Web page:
Welcome back to CyberRays. It's of course, I'm your instructor. Brad Roads. Let's jump into requirements. Traceability.
In this video, we're going to cover questions about requirements, Traceability.
We're going to talk about the requirements traceability matrix, which is how we track requirements. We're gonna talk about why we should do RTM.
what should be traceable when we talk about requirements? Well, it's kind of like stakeholders, everything. Everything needs to be traceable. Um, if we don't trace everything that we're gonna miss something pretty straightforward,
another question I wanna ask ourselves when we talk about requirements. Traceability is linkages.
Who who's responsible? One for making them and to How do we make sure they're defined? Well, we really have to look at linkages because if we don't, then it's very possible that one module or one part of that system of interest won't actually connected work correctly with another.
So who is responsible for building the requirements? Traceability matrix. Well, it really comes down to,
uh, the systems engineer. They're responsible for the overall system. But when it comes to information systems, security requirements, that's the ISI. The ISI is responsible for that.
When should we and How should we construct in RTM that requirements traceability matrix, which we'll talk about next? Well, it needs to be created, Uh, from the very beginning of this, the design and planning section. That's it. You have to start from the beginning. If you're not tracing from requirements from the beginning, you're going to miss something, and you're gonna try to bolt on requirements.
You get sculpt creeps. It's a big mess.
How do you make a requirement? Traceability matrix. Well, that's up to you. You could do it in a spreadsheet for a simple project you could use Jezeera at last. See in some of those tools you could use Microsoft Project. There's multiple ways to create requirements. Traceability matrix. It's ultimately up to your organization, but regardless of how you do it, you need to make one.
So this is a quick example from NIST, the National Institute of Standards and Technologies. It's a requirements traceability, matrix, and as you can see, you have identify IRS of for testing on one side, and then you have the actual requirements on the top, and so obviously you can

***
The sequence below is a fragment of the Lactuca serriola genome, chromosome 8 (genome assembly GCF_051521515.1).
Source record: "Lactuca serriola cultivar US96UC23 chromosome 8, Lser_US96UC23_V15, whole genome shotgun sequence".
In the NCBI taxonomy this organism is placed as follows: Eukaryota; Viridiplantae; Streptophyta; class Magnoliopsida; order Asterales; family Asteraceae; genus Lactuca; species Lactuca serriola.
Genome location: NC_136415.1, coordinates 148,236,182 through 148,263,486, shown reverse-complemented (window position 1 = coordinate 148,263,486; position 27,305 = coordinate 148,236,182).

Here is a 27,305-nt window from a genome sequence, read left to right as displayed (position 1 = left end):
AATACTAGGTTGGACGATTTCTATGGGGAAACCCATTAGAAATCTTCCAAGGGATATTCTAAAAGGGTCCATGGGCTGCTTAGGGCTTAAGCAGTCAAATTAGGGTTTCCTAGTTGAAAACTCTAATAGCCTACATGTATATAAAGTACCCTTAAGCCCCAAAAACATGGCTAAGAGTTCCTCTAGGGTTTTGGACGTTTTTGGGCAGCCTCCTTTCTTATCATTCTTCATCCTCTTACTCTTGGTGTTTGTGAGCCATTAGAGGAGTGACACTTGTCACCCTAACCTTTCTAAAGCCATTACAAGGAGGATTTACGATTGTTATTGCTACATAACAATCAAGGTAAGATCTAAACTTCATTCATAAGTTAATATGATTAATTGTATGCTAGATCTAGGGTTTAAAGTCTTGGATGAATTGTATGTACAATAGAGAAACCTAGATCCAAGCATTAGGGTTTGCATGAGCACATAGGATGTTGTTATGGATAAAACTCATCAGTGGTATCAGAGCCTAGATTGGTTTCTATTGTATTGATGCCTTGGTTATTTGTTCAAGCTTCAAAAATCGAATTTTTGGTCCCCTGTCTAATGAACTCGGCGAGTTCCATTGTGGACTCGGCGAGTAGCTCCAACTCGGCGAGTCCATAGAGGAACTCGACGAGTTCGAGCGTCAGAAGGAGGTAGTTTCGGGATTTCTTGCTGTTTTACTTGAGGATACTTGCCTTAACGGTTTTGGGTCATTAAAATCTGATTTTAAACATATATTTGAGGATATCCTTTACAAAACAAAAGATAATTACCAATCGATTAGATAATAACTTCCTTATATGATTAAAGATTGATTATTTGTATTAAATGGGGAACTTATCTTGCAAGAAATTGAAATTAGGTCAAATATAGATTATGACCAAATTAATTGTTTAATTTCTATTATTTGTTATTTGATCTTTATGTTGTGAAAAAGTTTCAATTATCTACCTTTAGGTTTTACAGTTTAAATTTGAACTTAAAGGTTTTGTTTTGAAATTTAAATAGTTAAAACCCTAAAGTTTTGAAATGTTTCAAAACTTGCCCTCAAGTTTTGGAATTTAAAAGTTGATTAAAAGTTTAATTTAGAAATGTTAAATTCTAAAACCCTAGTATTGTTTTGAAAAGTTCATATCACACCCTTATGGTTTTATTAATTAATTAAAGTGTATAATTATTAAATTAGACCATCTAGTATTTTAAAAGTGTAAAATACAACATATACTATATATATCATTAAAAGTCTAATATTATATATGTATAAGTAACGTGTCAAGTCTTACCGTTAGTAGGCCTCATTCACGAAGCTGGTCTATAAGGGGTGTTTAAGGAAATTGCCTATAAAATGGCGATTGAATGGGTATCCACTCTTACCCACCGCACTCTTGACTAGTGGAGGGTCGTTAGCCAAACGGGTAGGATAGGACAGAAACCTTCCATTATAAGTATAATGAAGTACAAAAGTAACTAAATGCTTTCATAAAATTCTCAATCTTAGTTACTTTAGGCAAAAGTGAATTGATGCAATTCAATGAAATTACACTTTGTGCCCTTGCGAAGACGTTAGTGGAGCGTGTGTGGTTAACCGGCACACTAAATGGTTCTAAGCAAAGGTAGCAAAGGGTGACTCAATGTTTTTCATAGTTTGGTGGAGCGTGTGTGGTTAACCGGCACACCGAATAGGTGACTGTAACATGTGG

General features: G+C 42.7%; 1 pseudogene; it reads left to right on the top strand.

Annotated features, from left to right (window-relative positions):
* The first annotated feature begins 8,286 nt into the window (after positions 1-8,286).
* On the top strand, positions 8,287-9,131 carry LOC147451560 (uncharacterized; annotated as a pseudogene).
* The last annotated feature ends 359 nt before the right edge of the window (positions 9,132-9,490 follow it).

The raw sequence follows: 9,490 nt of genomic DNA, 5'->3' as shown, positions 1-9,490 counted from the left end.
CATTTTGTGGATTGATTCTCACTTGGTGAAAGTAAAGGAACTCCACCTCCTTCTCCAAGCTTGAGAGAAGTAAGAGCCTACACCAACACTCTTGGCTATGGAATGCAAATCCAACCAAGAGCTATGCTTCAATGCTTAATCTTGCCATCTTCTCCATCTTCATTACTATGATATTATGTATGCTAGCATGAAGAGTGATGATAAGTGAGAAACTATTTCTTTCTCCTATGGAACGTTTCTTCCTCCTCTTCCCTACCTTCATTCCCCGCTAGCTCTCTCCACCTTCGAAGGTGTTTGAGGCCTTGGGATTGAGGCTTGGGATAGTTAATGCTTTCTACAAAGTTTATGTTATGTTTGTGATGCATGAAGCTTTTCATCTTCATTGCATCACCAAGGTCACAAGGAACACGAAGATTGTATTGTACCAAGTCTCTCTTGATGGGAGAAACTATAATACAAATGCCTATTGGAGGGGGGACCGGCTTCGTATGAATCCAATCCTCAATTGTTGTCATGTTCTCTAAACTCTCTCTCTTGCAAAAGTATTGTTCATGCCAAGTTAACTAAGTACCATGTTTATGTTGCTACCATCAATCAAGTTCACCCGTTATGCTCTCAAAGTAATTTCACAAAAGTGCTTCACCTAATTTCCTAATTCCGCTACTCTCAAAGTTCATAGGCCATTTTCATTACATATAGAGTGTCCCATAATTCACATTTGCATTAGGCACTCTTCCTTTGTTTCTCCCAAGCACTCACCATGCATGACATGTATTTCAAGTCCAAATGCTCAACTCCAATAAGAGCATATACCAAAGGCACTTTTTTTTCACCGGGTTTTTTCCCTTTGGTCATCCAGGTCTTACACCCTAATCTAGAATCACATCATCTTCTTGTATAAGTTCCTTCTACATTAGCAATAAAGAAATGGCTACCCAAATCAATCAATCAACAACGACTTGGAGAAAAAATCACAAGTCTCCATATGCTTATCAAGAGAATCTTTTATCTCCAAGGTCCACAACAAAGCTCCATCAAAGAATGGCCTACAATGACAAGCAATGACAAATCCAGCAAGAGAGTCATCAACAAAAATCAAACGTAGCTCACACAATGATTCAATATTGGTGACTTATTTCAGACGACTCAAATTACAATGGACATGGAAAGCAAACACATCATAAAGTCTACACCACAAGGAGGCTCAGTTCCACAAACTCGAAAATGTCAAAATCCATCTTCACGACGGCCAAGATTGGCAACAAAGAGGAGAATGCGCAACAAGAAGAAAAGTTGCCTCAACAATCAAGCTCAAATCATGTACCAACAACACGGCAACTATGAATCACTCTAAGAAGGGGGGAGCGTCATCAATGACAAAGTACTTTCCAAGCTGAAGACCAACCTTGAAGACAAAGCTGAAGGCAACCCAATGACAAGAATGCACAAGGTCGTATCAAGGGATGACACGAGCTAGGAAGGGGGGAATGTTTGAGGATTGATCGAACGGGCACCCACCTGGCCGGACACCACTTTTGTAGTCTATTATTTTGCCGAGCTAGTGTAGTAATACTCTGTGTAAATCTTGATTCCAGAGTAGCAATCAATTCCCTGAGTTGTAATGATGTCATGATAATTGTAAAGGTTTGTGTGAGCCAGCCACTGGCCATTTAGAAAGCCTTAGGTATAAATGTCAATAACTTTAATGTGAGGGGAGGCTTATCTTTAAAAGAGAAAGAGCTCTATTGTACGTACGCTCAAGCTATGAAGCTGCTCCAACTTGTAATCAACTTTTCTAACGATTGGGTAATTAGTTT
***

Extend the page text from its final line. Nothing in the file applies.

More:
manage those links. However you want to. Ah, good way to build a requirements Traceability matrix
is to use a relational database. That's an easy way to sort of build that out and track linkages from different pieces and components. I've seen that done before, but regardless of how you do it, a requirements traceability matrix allows you to trace requirements and track requirements and keep them in the forefront of your mind as you're developing developing your systems.
So why do we do RTM? Why do we make why do we build a requirements? Traceability matrix? Pretty straightforward We needed for verification. So did we build the right requirements? Validation. Did we build the requirements right? Or did we meet
the mission needed the intent of what we were building and then finally change management. Why will change Management's interesting if we don't do good change management, we have a problem. But if we have not done requirements traceability, how do we know what requirements get updated or tweaked or changed in change management? If we have no idea
what those requirements are linked, Thio
So as you can see requirements, traceability is incredibly important to the ISI.
So in this lesson we talked about questions related to requirements, traceability we reviewed a requirements Traceability matrix. We talked about why you do requirements traceability, matrixes and why you do requirements. Traceability in general. We'll see you next time.